Bob Arum said Julio Cesar Chavez could fight Brian Vera next, and eventually, Andre Ward.
Hardy’s show goes on despite being displaced by Sandy
Heather Hardy is ready for her third professional fight despite losing her home to a fire and then being displaced by Hurricane Sandy. The 30-year-old mother fights on Saturday night at the Resorts World Casino in Queens, N.Y.
NEW YORK – Heather Hardy will be the first one to admit it: she doesn't feel that she's a naturally gifted athlete. The 30-year-old junior featherweight prospect from the Gerritsen Beach neighborhood of Brooklyn, N.Y. wasn't putting herself down, but rather acknowledging her own need to dedicate herself fully to the craft she picked up at the relatively late age of 27 if she is going to have a chance at achieving her dreams.
Hardy, whose record is 2-0, will try to extend her unbeaten streak on Saturday night at the Resorts World Casino in Queens, N.Y. against Ivana Coleman (0-3), of Slidell, La., in a scheduled four-round bout. The show, which is promoted by New Legend Promotions, will be the second boxing event hosted at the casino, which opened last year. Local heavyweight Vinny Maddalone (35-8, 26 knockouts) will headline the card against Byron Polley (25-13-1, 11 KOs), of Saint Joseph, Mo., in a ten-round bout.
Hardy works out at the famed Gleason's Gym in Brooklyn, and in a figurative sense lives there.
“I'm at Gleason's 15 hours a day,” said Hardy, who also works as a personal trainer when she isn't prepping herself for a bout.
In a literal sense, her living situation is more complicated. On July 4 of this year, New York City power company Con Edison was working behind the building where she lived with her eight-year-old daughter. A live wire remained loose, and before long the house was in flames.
“We all ran over and sure as s__t the roof had caved in, there were a million fire trucks,” remembered Hardy of that day.
Hardy temporarily relocated to her mother's home on the other side of town, but when Hurricane Sandy came through and devastated the metropolitan area's coastal regions, Hardy's mother's home was left with seven feet of water damage.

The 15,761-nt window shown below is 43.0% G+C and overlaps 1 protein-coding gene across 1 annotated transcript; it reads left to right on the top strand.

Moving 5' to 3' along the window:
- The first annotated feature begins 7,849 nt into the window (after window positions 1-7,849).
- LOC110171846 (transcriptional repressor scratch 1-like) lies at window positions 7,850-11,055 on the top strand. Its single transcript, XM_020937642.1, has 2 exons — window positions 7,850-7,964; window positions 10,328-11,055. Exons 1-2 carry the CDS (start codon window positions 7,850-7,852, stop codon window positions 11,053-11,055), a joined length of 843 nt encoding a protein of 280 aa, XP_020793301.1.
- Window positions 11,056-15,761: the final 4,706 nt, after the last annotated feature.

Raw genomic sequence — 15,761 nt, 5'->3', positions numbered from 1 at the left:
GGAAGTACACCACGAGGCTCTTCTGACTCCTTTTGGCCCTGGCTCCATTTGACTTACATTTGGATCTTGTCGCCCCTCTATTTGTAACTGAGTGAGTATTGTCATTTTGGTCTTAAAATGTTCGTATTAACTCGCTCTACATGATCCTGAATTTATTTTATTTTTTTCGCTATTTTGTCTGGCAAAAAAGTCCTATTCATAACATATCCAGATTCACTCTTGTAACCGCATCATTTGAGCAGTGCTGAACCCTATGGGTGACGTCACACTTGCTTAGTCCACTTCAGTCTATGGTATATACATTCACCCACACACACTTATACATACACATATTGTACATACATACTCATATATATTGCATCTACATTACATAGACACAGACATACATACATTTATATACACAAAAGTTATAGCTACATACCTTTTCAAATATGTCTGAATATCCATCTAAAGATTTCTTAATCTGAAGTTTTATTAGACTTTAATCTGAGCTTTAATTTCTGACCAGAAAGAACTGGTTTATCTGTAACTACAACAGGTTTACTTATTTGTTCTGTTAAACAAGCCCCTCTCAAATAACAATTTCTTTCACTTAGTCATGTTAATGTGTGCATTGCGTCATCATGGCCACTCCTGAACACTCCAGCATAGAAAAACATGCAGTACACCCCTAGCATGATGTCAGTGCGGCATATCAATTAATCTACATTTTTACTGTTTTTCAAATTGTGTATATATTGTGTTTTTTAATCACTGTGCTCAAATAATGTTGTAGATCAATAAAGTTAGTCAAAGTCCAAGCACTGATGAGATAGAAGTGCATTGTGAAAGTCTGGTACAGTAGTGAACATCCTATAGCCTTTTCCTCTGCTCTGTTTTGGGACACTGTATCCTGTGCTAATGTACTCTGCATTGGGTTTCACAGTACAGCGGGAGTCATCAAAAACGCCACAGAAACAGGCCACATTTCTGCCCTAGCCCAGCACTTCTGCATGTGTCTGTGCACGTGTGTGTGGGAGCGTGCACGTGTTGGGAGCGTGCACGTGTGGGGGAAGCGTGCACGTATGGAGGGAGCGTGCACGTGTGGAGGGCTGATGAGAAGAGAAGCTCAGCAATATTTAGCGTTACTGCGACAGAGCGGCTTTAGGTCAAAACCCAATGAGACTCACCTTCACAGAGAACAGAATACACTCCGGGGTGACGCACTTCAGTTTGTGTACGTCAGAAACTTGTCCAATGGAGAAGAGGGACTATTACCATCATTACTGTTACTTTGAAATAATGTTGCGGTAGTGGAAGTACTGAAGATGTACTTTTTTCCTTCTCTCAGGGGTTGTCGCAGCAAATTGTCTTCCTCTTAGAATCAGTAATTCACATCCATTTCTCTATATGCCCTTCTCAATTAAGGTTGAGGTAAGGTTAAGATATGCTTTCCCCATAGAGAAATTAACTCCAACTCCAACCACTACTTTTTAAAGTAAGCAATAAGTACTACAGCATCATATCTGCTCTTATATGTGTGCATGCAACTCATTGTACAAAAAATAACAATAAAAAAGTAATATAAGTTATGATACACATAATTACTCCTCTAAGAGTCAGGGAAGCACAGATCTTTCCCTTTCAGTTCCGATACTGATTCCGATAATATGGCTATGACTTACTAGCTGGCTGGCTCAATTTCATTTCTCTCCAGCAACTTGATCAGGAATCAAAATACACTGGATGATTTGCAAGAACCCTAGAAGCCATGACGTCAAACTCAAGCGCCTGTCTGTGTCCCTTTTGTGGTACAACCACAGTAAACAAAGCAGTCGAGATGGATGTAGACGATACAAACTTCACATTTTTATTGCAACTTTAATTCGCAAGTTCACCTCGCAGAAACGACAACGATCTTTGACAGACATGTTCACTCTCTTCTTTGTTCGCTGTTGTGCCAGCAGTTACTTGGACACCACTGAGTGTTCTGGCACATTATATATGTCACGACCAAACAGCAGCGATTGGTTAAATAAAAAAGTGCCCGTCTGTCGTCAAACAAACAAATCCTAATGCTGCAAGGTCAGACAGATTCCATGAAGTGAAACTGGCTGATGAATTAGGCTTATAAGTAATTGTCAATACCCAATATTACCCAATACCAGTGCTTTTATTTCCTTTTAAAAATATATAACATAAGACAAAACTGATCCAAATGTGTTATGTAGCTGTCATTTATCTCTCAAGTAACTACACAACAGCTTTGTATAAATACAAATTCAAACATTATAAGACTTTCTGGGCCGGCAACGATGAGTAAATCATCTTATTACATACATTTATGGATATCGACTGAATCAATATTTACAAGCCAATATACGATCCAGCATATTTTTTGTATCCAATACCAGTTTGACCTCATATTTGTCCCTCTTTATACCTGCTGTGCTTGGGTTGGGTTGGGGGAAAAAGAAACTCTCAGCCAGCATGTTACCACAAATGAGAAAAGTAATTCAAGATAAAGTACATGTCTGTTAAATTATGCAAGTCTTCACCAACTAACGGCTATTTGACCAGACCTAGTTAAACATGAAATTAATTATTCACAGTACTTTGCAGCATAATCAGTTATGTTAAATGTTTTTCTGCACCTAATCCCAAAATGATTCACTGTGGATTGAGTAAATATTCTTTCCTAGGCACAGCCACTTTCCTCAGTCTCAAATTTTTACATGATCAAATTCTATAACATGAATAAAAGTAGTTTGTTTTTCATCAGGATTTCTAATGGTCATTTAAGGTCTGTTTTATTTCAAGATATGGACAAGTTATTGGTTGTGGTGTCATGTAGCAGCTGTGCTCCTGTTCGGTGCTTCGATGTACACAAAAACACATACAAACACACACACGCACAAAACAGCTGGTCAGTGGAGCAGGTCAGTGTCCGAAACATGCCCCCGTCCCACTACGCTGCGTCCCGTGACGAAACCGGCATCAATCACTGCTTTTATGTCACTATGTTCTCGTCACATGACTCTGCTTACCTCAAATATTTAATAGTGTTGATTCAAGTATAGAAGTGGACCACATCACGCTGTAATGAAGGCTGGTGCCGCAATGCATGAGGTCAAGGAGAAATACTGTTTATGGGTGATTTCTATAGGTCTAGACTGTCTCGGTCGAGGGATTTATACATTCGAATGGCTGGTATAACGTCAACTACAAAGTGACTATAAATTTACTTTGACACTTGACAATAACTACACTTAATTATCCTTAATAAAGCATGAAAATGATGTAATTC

“We're twice over homeless living on my sister's couch right now looking for an apartment,” said Hardy. “It's been tough.”
Still, when Hardy makes the trip to Gleason's to start her day, she checks her personal stresses at the door. Since the day she discovered boxing at the age of 27, the sport has served as her refuge from the difficulties of real life. Hardy remembers the first time she put on a pair of gloves after just three weeks of training and squared off against another woman. Most of all, she remembers winning.
“It was like a million puzzle pieces just came together, and I finally realized what I was supposed to be doing,” said Hardy.
Boxing had come around just at the right time for Hardy.
“I was in a bad marriage, I didn't really have the best time growing up, I just didn't know what I was around for, but I knew that I was around for something. I knew that there was going to be more to life than just waking up every day in this s___ty marriage, with a s___ty job, I knew that I was worth more and it wasn't until I found boxing – as hard as it sounds – I knew it's what I'm here for.